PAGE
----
We intend to use our Professional Frameworks Consultants (CH2M) to undertake the preliminary investigations, site surveys, Listed consent submission, detailed design/assessment, and Contract preparation and Tendering out to Market. The likely cost of this this commission brief would be in the region of £30,000.00 to include and cover the following phases:

Preliminary Design and Investigation Programme For Kingsweston Lane Footbridge

Phase 1: Preliminary Date: October 2017 
Undertake a full topographical survey of the bridge itself and the surrounding area of the bridge (15m either side). This will be done under a full road closure, organised by BCC. As this is a Conservation area we will need to consider the flora and fauna within the surrounding area , including bats and badgers etc.

Phase 2: Preliminary Date: November 2017
Inspect Bridge and determine the original method of original construction and connection. This will determine how the bridge is to be dismantled taken down, stored and then resembled. Undertake structural investigation and assessment as to the possibility of raising the bridge by about 400mm and look at the feasibility of this and the overall impact this would have in terms of access across the footbridge etc.

Phase 3: Preliminary Date: December 2017 
Liaise with David Martyn (BCC Historic Environment/Conservation Officer) on Listed requirements from Historic England (HE) for the dismantling, storage and re erection of the bridge. Consult with HE & Planning with regard to consents required to raise the footbridge if this is considered to be feasible.

Phase 4: Preliminary Date: January 2018
Submit required Listed Consent to HE and BCC Planning BCC and await outcome and further instruction.
Phase 5: Preliminary Dates: February to March 2018 
Detailed Design, Contract and drawing Preparation, Tendering out to Market, Assessment of returns and award of Contract.

Doors open day

Doors Open Day 2017 broke all records for the number of visitors around Kings Weston this last weekend. Over 700 people attended the annual event on Sunday 10th August which saw Vanbrugh’s mansion open to the public along with many of the city’s other historic properties. This year the event occurred on the Sunday of a four-day programme across Bristol rather than the usual Saturday, and the attendance perhaps benefited from a more relaxed programme.

Visitors were able to take tours guided by KWAG’s David Martyn for the history, and Norman Routledge who talked guests through his extensive restoration of the house over the last five years.  KWAG’s exhibition was, as always, set up in the former Drawing Room, now the Oak Room, and children’s activities were laid on by Karen in the Vanbrugh Room.

KWAG are grateful for all the interest and kind words expressed over the work of our volunteers.  In turn our thanks go to Jim, Celia, Emma and Martin who manned the exhibition and helped with its setup. Donations collected throughout the day totalled just shy of £300 and will go towards next month’s big bulb plant.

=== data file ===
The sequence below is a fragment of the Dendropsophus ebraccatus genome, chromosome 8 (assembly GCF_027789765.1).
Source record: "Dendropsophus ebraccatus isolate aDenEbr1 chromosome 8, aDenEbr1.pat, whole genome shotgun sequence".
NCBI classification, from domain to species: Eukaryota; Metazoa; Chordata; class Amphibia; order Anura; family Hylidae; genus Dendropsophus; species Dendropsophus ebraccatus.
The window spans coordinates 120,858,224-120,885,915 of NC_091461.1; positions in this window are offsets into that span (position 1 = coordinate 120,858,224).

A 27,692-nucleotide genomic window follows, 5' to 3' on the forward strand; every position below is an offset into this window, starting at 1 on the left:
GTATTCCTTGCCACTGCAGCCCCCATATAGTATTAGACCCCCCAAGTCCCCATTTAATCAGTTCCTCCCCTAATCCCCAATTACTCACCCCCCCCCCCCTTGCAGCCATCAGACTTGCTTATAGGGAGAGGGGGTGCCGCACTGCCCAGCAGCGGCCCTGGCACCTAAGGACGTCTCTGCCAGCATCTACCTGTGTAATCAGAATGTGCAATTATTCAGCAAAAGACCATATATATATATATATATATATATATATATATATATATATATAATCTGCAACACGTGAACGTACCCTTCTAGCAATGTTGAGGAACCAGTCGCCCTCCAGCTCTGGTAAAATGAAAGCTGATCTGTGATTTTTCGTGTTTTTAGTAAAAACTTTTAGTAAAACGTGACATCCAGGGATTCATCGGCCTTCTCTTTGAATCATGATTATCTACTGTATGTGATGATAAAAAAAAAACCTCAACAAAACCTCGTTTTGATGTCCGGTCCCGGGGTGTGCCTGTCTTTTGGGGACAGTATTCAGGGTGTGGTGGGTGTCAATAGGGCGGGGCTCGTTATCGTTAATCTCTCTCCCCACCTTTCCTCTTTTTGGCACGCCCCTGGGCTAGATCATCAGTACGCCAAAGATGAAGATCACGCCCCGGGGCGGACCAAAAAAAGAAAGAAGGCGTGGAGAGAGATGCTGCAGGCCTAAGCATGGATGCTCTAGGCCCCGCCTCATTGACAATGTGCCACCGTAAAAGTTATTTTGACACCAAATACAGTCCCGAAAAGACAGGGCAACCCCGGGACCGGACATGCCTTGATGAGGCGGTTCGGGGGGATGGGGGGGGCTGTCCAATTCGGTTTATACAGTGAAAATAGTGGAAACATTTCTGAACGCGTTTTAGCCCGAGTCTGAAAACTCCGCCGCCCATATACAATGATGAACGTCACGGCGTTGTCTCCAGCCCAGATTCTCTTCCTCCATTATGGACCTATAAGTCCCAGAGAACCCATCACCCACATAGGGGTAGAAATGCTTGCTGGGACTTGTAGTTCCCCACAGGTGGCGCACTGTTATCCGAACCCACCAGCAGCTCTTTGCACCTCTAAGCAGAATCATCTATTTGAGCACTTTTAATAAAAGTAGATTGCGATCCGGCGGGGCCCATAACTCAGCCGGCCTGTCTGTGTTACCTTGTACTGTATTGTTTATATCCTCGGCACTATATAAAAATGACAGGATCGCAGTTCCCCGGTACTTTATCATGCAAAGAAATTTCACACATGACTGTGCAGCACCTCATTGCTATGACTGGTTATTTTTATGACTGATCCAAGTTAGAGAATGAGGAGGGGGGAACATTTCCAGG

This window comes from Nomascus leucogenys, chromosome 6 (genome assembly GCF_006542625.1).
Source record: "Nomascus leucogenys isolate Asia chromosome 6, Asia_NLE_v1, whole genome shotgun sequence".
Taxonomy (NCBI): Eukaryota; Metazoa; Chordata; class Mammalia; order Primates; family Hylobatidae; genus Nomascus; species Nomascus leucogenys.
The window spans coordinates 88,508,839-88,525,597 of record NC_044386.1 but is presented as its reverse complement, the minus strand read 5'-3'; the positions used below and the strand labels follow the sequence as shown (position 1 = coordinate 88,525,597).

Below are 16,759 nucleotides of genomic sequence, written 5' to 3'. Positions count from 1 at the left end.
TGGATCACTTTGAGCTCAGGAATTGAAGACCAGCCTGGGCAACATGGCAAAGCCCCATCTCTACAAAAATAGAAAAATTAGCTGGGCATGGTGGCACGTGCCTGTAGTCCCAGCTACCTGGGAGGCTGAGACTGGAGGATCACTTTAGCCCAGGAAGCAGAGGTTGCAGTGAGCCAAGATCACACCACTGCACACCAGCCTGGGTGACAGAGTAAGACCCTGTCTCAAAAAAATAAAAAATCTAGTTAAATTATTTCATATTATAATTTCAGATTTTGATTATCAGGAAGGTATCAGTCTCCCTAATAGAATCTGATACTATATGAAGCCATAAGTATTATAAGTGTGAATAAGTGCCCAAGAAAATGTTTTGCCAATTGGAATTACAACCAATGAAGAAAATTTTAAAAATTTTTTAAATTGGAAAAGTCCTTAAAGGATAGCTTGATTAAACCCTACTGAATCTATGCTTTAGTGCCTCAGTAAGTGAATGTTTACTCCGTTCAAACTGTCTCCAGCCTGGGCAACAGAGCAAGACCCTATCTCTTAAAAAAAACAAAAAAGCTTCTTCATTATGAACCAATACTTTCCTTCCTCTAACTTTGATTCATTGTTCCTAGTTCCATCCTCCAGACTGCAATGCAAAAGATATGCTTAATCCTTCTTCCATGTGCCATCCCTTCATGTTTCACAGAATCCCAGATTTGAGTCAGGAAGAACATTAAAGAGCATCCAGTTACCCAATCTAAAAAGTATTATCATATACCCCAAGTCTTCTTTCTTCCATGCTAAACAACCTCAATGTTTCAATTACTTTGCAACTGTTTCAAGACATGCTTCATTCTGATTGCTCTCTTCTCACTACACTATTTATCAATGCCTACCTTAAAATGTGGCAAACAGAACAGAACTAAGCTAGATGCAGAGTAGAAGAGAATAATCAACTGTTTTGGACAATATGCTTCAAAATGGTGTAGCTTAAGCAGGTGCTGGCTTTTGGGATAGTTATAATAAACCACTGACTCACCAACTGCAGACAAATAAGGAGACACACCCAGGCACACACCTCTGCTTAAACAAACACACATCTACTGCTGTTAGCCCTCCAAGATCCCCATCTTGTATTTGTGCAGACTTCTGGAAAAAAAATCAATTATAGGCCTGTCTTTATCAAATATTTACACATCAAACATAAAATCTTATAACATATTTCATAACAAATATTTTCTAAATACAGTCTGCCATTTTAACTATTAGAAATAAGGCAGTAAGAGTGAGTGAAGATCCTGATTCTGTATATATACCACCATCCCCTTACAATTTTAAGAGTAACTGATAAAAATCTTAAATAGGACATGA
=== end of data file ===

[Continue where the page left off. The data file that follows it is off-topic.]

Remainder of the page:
Above-right: Crowds gather ahead of a Doors Open Day tour in the grand Saloon of Kings Weston house
Below: Norman Routledge takes visitors through the Great Hall on a tour of his restoration of the house. 


Last of the Miles

KWAG was contacted recently by a well-wisher in the USA. David McGreevy had acquired a photograph from an English seller that he wanted to know more about, and thought we might share his interest.
The photo, dated 1873 is a fascinating insight into the Miles Family who lived at Kings Weston between 1834 and 1936. It shows the last two owners of the estate together as father and son. The 57-year-old Philip William Skinner Miles is seen holding the reins of Philip Napier Miles’s pony; the younger miles was just eight when the photo was taken.

After a little detective work we were able to identify the location of the photo as the yard of the stables on Napier Miles Road, and have passed this on to its new owner. In return he has happily allowed us to share it with you.

Above: Philip Napier Miles sits astride a pony and his father, Philip William Skinner Miles holds the reins. 1873

More historic entries on Know Your Place

Bristol City Council's Know Your Place website goes from strength to strength with regular new entries of historic information and images provided by volunteer contributors and public collections. Amongst the recent submissions KWAG has included on the map-based site are some Twentieth Century images including the one below of Home Farm in 1936. As published in last month's newsletter the Home Farm building, once the agricultural heart of the estate, is today for sale. This image comes from an earlier sale catalogue issued by the executors of the estate of Philip Napier Miles when the estate was split up and sold at auction.  

Whilst the building remains recognisable the attractive garden setting and outhouse in the foreground were swept away after the Second World War when Lawrence Weston Estate was laid out and the building converted for use as a new health centre. Since then is has been a Bernardo's home, and, most recently, a nursery. Although the building is now Listed Grade II there is little left inside that hints at its historic nature; much was refurbished and modernised and the fifties though the roof timbers remain preserved in the attic spaces.

You can access Know Your Place using this link, though please have patience as the page loads as there is now a huge amount of information available on it that needs to load. It may take as long as a minute.     

Above: Home Farm on Kings Weston Lane seen in 1936